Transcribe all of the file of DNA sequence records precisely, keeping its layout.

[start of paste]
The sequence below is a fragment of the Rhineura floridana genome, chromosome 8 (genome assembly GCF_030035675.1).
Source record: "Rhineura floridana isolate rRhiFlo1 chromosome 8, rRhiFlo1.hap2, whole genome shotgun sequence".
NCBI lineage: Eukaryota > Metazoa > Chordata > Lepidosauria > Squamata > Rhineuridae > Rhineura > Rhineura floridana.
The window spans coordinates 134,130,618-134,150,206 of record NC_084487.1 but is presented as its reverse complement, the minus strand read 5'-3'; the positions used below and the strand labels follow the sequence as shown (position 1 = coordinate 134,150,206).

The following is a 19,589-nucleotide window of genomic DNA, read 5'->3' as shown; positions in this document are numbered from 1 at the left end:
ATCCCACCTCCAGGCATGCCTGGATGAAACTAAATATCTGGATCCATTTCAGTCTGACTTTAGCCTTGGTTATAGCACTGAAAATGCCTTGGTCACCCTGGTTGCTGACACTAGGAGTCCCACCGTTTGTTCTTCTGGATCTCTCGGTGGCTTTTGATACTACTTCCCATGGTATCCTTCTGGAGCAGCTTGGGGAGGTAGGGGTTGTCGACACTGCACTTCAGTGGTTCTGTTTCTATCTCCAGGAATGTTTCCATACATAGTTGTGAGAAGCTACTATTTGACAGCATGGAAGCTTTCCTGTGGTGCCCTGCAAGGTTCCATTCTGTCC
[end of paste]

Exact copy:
The sequence below is a fragment of the Rhineura floridana genome, chromosome 8 (genome assembly GCF_030035675.1).
Source record: "Rhineura floridana isolate rRhiFlo1 chromosome 8, rRhiFlo1.hap2, whole genome shotgun sequence".
NCBI lineage: Eukaryota > Metazoa > Chordata > Lepidosauria > Squamata > Rhineuridae > Rhineura > Rhineura floridana.
The window spans coordinates 134,130,618-134,150,206 of record NC_084487.1 but is presented as its reverse complement, the minus strand read 5'-3'; the positions used below and the strand labels follow the sequence as shown (position 1 = coordinate 134,150,206).

The following is a 19,589-nucleotide window of genomic DNA, read 5'->3' as shown; positions in this document are numbered from 1 at the left end:
ATCCCACCTCCAGGCATGCCTGGATGAAACTAAATATCTGGATCCATTTCAGTCTGACTTTAGCCTTGGTTATAGCACTGAAAATGCCTTGGTCACCCTGGTTGCTGACACTAGGAGTCCCACCGTTTGTTCTTCTGGATCTCTCGGTGGCTTTTGATACTACTTCCCATGGTATCCTTCTGGAGCAGCTTGGGGAGGTAGGGGTTGTCGACACTGCACTTCAGTGGTTCTGTTTCTATCTCCAGGAATGTTTCCATACATAGTTGTGAGAAGCTACTATTTGACAGCATGGAAGCTTTCCTGTGGTGCCCTGCAAGGTTCCATTCTGTCC